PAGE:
3.4. Mathematical theories and Completeness theorem

We first introduced the notion of mathematical theory with detailed explanations in our first text on the foundations of mathematics, especially sections 1.1, 1.3, 1.4, 1.5, 1.6, 1.8, 1.9 and the Platonism vs Formalism subsection.

The main useful formalisms (kinds of theories), from the weakest (less expressive) to the strongest (most expressive), except set theory, are:
We already explained the two most important formalisms : first-order theories (called there «generic theories»), and the formalism of set theory that is specific (with definiteness classes, and binders depending on sets) and escapes this hierarchical order between formalisms, as we described irreversible correspondences between both (not the inverse of each other):
Let us continue this exposition, summing up the content of theories (first mentioned in 1.3) and going further.

The contents of a theory

Once chosen a formalism, a theory is specified by its content (vocabulary and axioms), as follows.

Every theory is made of 3 kinds of components. Each of these 3 kinds of components of a theory, is a finite system built using the previous kind of components :

But for having any interest for most practical purposes, a theory should be such that there cannot exist, built on the above, any of the 4th kind of components:

Let us examine in more details the properties of these concepts of "proof" and "contradictions"

The Completeness Theorem

Let us assume that there is such a thing as proof theory (a system of rules of proof) that will make things fit, so that the existence of a proof of A in T ensures the truth of A in every model of T. The converse property constitutes the Completeness Theorem. That was originally Gödel's thesis, but we are going to present a simplified version of it; it gives model theory its strength, establishing the equivalence between realism and formalism for first-order theories. Proven for a specific system of rules of proof, it makes the concept of provability perfect and independent of the choice of formalism with the same quality:

Completeness Theorem. First-order logic has a proper proving system (a proof theory, with algorithmic verifiability), in the following (equivalent) senses
Sketch of proof of the first statement (making this fact intuitive but without entering the details ; specifying the rules of proof would be too tedious at this step and not so interesting) :
  1. Rewrite through equivalences in 2.1 and 2.3 (simplified by assuming a nonempty model) each axiom into a chain of quantifiers applied to a quantifier-free formula (prenex form).
  2. Replace each occurrence of ∃ in an axiom by an additional operator symbol K to the language of the theory, following the rule that generalizes in the obvious way
    (∀x,x', ∃y, ∀z, A(x,x',y,z)) ⇢ (∀x,x',∀z, A(x,x',K(x,x'), z)).
  3. Replace the predicate = in axioms, by an ordinary predicate symbol to play the role of equality, together with the axioms of equality [end of 1.6]
  4. Let M be the ground term algebra over the language of operator symbols enriched as above. Replacing the remaining variables of each axiom (now all under ∀) by all possible tuples of elements of M and interpreting there all operator symbols they contain, gives a system of logical axioms whose Boolean variables are the (ground) formulas of the form R(t,t',...) where R is a predicate symbol and t,t',... are in M.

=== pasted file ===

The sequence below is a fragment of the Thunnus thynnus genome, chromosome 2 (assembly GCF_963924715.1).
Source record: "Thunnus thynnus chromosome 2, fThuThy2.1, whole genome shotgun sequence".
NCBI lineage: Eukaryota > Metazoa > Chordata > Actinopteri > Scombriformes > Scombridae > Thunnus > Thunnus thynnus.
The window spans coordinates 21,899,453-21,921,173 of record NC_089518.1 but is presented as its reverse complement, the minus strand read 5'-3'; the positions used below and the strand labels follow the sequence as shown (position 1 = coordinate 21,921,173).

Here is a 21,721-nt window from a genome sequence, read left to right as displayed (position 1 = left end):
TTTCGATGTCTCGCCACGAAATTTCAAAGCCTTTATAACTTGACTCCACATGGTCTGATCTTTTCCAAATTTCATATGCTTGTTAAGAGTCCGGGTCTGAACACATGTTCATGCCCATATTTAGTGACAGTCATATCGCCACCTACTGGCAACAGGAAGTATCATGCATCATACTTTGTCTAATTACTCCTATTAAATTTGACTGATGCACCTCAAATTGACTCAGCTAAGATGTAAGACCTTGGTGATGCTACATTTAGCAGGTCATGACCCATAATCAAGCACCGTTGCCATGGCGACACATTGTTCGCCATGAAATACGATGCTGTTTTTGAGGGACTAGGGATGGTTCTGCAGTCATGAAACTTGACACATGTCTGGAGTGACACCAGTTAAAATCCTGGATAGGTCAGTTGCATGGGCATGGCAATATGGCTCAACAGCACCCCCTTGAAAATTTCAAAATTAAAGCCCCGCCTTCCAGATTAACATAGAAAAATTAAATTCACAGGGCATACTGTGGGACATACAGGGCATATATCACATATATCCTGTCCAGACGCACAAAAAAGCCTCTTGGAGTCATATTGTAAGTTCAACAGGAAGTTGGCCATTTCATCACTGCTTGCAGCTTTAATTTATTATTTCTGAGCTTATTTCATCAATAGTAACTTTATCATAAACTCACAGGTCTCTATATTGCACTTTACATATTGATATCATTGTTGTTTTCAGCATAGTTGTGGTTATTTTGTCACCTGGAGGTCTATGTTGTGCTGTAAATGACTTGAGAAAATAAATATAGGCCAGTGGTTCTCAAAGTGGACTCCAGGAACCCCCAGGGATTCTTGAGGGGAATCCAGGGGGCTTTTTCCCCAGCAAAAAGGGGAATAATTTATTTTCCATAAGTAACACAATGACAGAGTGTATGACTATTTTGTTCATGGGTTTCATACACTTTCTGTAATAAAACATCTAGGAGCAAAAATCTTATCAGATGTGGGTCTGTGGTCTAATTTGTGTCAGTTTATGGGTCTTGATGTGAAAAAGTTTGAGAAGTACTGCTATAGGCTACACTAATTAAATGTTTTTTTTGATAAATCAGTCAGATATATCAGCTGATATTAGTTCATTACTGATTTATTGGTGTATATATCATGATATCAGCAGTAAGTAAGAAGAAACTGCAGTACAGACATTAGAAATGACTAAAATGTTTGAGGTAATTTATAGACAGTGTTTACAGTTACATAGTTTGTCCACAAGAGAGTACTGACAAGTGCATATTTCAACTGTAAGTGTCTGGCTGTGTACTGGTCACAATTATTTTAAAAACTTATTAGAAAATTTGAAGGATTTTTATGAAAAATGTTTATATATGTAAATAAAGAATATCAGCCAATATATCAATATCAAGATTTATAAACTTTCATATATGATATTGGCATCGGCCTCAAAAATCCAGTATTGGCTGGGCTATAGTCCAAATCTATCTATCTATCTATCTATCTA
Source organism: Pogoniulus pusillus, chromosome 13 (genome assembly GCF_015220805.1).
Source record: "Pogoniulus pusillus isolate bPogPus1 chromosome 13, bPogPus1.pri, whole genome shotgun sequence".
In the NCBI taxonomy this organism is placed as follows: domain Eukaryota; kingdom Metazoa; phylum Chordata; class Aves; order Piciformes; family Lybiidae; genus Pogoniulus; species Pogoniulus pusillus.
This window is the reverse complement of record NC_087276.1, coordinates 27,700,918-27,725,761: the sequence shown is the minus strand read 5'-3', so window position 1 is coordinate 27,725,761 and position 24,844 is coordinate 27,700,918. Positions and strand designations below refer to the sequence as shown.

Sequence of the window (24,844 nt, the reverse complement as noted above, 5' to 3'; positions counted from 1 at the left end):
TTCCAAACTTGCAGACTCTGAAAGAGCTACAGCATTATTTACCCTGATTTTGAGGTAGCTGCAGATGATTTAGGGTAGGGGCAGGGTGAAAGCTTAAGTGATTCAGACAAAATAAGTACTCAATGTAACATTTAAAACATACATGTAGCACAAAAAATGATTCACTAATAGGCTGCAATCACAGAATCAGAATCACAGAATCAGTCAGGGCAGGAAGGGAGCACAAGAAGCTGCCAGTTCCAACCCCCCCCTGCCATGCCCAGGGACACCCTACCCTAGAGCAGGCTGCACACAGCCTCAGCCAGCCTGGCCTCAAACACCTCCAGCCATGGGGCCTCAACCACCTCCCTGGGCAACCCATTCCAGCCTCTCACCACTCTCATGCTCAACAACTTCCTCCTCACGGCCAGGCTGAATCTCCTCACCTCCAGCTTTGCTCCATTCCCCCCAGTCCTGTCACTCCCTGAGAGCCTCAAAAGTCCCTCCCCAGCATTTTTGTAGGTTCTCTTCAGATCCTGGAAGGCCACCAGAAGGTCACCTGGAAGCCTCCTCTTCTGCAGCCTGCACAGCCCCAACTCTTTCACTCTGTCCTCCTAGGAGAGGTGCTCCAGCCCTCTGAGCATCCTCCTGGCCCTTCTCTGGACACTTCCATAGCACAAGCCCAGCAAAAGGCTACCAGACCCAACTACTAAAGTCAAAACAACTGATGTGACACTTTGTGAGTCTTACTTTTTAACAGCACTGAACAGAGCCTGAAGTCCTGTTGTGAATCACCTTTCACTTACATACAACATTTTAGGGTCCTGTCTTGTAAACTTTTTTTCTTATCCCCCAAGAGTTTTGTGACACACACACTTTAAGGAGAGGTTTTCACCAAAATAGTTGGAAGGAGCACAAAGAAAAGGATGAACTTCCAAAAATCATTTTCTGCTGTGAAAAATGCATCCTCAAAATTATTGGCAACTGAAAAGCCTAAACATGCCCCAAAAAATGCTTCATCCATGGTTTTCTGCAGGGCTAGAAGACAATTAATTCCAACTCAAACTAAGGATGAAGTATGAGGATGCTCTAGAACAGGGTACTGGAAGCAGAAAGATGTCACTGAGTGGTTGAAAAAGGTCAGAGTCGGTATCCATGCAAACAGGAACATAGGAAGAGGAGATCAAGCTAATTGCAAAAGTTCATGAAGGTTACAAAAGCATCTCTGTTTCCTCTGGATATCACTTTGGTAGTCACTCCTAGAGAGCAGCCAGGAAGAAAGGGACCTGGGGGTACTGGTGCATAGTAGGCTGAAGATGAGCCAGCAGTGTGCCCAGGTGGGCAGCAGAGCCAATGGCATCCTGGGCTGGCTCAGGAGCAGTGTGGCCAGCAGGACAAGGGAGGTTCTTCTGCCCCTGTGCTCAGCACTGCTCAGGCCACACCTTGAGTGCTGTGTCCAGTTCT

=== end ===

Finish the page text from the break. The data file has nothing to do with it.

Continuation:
5. Observe that the resulting theory T' is still consistent, as any contradiction in T' can be converted into a contradiction in the initial theory T (without using the axiom of choice that anyway cannot be used in proofs outside set theory), as follows:
    For every (ground) subterm whose root is a new symbol S, occurring in the proof (each considered only once no matter its number of occurrences in the proof), for example terms S(t0,t1) and S(t0,t2) (where t0, t1, t2 are in M), produced by an axiom like
    (∀x,∃y,∀z,∃u, A(x,y,z,u)) transformed into (∀x,z, A(x,K(x),z, S(x,z)))
    the reasoning in T should start by
    "Let y such that ∀z,∃u, A(t0,y,z,u);
    let u1 such that A(t0,y,t1,u1);
    let u2 such that A(t0,y,t2,u2);"
    and continue by using the proof from T' where y replaces K(t0), u1 replaces S(t0,t1) and u2 replaces S(t0,t2).
  6. Add one by one to the axioms, each of these Boolean variables if it is consistent with previous axioms, so that all get values without contradiction (if infinite, the language needs to be well-orderable for this step to proceed).
  7. Then the quotient [see 2.9] of M by the equivalence relation of "equality", forms a model (with the "true equality"). ∎
Deduction of the second statement from the first :
⇔ The theory (T + ¬A) is inconsistent
⇔ The theory (T + ¬A) has no model
A is true in all models of T.  ∎

However, this still does not make everything clear about provability and existence of models:

(it is possible to somehow translate any first-order theory into an algebraic theory by means of the tricks presented in the proof of the completeness theorem, together with the concept of boolean algebra, that is not just {0,1} but can be any set of subsets of one set that is stable by finite unions, finite intersections and complements).

Next : How mathematical theories develop

 Set theory and foundations of mathematics
1. First foundations of mathematics
2. Basics of set theory
3. Basics of Model Theory
3.1. Morphisms of relational systems and concrete categories
3.2. Algebras
3.3. Algebraic terms, integers and recursion
3.4. Mathematical theories and the Completeness Theorem
3.5. How mathematical theories develop
3.6. Second-order theories (updated, May 2015)
3.7. Formalizations of Arithmetic
3.8. Non-standard models of Arithmetic
3.9. The Incompleteness Theorem